Thought Leadership

Mobile-Only Banking Could Leave Community Banks Insignificant

August 2, 2018
Mobile-Only Banking Could Leave Community Banks Insignificant
By Bryan Adler

We take a look into how major financial institutions are enhancing their product offering and banking experiences for their customers through the use of mobile banking.


JPMorgan Chase has rolled-out their first mobile-only bank called Finn that allows customers to digitally control their savings, view their monthly spending trends, and rate their spending history, all with no monthly savings or checking fees.

Pretty soon, this is the way all major financial institutions will capture their customers. This is how big banks are going to acquire customers in markets they are not physically in. And in the future, mobile banking will be a widely accepted and probably the most common form of personal financial management.

Afterall, Chase has been working closely with groups of millenials for more than a year to understand their banking habits and most apparent needs. So it comes to no surprise that a business so focused on their customers demands, would make a slick and glossy front end automation system like Finn. The biggest advantage that Finn has, which is by far the smartest thing Chase can do with an app like this, is listen to their customers to continuously update and improve features.

Finn continues to listen to the feedback of their customers and always look into adding new features that they are demanding.

It’s pretty clear that the future of banking is moving toward online-only and mobile-only functionality softwares. So with major financial institutions, like JPMorgan Chase creating apps that their customers can use to handle all their personal banking needs, why would a customer feel inclined to become a customer at a community bank or credit union when they have something like Finn at the their fingertips?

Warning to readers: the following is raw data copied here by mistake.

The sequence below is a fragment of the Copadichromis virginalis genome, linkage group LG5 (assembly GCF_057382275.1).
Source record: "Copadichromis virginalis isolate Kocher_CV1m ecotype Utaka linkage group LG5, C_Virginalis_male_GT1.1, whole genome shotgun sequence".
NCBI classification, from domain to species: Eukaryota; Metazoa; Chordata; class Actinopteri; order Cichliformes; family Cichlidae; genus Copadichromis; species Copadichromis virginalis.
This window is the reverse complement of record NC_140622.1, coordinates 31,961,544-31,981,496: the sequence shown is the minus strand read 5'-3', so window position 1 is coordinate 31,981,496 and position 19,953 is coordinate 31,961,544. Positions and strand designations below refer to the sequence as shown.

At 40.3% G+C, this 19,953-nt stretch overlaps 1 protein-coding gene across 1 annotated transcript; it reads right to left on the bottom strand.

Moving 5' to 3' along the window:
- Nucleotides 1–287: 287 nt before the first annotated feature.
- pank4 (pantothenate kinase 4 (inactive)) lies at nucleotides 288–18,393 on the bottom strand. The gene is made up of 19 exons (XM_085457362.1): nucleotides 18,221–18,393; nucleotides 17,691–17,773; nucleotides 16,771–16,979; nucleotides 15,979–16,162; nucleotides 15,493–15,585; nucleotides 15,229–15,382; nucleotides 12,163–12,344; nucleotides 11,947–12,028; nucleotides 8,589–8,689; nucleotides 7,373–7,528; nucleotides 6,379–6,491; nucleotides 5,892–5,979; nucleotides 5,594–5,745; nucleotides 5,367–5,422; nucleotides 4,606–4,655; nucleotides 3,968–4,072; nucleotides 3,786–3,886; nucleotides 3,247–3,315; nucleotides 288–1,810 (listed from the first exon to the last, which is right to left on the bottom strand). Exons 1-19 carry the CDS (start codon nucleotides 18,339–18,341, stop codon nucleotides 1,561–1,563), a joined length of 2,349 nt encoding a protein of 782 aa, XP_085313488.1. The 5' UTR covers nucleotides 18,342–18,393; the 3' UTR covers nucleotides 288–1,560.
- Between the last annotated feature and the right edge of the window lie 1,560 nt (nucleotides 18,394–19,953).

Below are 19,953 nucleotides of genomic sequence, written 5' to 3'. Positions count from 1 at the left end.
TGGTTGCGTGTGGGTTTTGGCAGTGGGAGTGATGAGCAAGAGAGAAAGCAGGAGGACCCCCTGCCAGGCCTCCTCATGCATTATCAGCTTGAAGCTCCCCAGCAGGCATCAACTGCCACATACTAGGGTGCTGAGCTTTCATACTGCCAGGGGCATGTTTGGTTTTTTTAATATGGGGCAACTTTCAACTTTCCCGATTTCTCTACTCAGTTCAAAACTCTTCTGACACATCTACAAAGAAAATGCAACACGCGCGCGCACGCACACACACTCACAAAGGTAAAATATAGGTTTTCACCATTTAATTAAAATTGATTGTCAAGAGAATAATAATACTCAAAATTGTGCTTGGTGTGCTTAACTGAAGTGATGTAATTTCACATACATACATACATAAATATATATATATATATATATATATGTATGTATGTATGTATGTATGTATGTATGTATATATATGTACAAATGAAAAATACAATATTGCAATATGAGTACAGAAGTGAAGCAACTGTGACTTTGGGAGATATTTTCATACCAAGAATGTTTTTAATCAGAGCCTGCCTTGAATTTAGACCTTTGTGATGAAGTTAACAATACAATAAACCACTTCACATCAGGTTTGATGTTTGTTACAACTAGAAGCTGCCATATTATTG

That’s the whole point. Community banks are getting left behind, but by the time they realize it, it’s going to be too late to catch up.

Customers are demanding a simpler, quicker, and digitized way of banking and that is exactly what Chase is providing them. Soon, all the big banks will too, so it’s up to smaller community financial institutions to adopt the same customer relationship products and technologies.

Seriously, in the future, who’s to say that customers are going to stay with their traditional banks when there are other services that allow them to easily and intuitively manage their personal finances with no monthly fees or costs?

It’s going to leave community banks irrelevant, unless they can play ahead of the game and use technology to provide their customers with similar competitive products that offer the same quick and slick experiences.

Vetter, a digital banking platform, offers growth products to community banks around the country who are trying to expose new customer channels, increase their loan to deposit ratios, and increase their C&I market share.

Similarly to Chase Finn, which allows customers to create a mobile bank account funded in seconds, Vetter’s turnkey digital branch allows community banks to market to potential customers. Through our marketing platform, we create a seamless channel for new customers to create a bank account on their tech device, become KYC and AML verified, and then link an existing account to transfer money.

All in a matter of minutes and three easy steps, banks use Vetter to increase their new accounts rate without having to do any extra work or spend excessive amounts of money.

Don’t let your bank fall behind the rapidly moving technology industry. CFIs are needed to support small businesses and the growth of communities all across America; offer them a proud product that is convenient and exciting to use.

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